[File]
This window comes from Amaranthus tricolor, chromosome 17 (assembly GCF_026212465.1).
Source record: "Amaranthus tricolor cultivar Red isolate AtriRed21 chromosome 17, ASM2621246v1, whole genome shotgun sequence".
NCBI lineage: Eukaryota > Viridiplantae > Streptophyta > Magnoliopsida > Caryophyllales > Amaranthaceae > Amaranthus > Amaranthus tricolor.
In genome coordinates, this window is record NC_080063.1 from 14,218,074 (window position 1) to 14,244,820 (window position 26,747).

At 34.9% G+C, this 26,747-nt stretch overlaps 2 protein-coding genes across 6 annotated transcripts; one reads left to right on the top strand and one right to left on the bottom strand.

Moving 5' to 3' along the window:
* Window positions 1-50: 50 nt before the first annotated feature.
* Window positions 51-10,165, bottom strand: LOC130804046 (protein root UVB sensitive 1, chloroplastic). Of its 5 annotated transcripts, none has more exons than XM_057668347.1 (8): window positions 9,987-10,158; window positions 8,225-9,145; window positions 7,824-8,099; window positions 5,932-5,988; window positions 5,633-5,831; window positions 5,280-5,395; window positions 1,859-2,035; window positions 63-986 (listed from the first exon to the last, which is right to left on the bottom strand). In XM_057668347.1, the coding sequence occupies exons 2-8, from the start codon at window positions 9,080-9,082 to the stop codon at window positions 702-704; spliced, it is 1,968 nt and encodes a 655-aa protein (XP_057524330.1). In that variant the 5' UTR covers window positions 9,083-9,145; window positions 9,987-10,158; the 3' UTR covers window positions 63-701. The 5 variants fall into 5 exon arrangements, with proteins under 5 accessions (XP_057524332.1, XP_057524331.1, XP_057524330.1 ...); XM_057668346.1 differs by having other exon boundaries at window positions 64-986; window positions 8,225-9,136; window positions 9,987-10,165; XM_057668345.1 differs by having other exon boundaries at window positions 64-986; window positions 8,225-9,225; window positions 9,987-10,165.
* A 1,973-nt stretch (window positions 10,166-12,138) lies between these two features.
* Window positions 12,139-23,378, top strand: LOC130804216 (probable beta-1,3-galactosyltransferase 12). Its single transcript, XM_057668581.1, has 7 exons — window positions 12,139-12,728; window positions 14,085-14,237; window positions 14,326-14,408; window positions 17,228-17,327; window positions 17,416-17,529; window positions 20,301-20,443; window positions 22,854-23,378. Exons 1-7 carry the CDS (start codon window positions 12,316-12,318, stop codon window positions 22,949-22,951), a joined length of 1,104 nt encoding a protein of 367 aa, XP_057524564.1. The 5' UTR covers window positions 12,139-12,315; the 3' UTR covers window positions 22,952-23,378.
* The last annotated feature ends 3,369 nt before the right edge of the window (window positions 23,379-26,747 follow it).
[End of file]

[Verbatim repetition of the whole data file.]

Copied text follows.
This window comes from Amaranthus tricolor, chromosome 17 (assembly GCF_026212465.1).
Source record: "Amaranthus tricolor cultivar Red isolate AtriRed21 chromosome 17, ASM2621246v1, whole genome shotgun sequence".
NCBI lineage: Eukaryota > Viridiplantae > Streptophyta > Magnoliopsida > Caryophyllales > Amaranthaceae > Amaranthus > Amaranthus tricolor.
In genome coordinates, this window is record NC_080063.1 from 14,218,074 (window position 1) to 14,244,820 (window position 26,747).

At 34.9% G+C, this 26,747-nt stretch overlaps 2 protein-coding genes across 6 annotated transcripts; one reads left to right on the top strand and one right to left on the bottom strand.

Moving 5' to 3' along the window:
* Window positions 1-50: 50 nt before the first annotated feature.
* Window positions 51-10,165, bottom strand: LOC130804046 (protein root UVB sensitive 1, chloroplastic). Of its 5 annotated transcripts, none has more exons than XM_057668347.1 (8): window positions 9,987-10,158; window positions 8,225-9,145; window positions 7,824-8,099; window positions 5,932-5,988; window positions 5,633-5,831; window positions 5,280-5,395; window positions 1,859-2,035; window positions 63-986 (listed from the first exon to the last, which is right to left on the bottom strand). In XM_057668347.1, the coding sequence occupies exons 2-8, from the start codon at window positions 9,080-9,082 to the stop codon at window positions 702-704; spliced, it is 1,968 nt and encodes a 655-aa protein (XP_057524330.1). In that variant the 5' UTR covers window positions 9,083-9,145; window positions 9,987-10,158; the 3' UTR covers window positions 63-701. The 5 variants fall into 5 exon arrangements, with proteins under 5 accessions (XP_057524332.1, XP_057524331.1, XP_057524330.1 ...); XM_057668346.1 differs by having other exon boundaries at window positions 64-986; window positions 8,225-9,136; window positions 9,987-10,165; XM_057668345.1 differs by having other exon boundaries at window positions 64-986; window positions 8,225-9,225; window positions 9,987-10,165.
* A 1,973-nt stretch (window positions 10,166-12,138) lies between these two features.
* Window positions 12,139-23,378, top strand: LOC130804216 (probable beta-1,3-galactosyltransferase 12). Its single transcript, XM_057668581.1, has 7 exons — window positions 12,139-12,728; window positions 14,085-14,237; window positions 14,326-14,408; window positions 17,228-17,327; window positions 17,416-17,529; window positions 20,301-20,443; window positions 22,854-23,378. Exons 1-7 carry the CDS (start codon window positions 12,316-12,318, stop codon window positions 22,949-22,951), a joined length of 1,104 nt encoding a protein of 367 aa, XP_057524564.1. The 5' UTR covers window positions 12,139-12,315; the 3' UTR covers window positions 22,952-23,378.
* The last annotated feature ends 3,369 nt before the right edge of the window (window positions 23,379-26,747 follow it).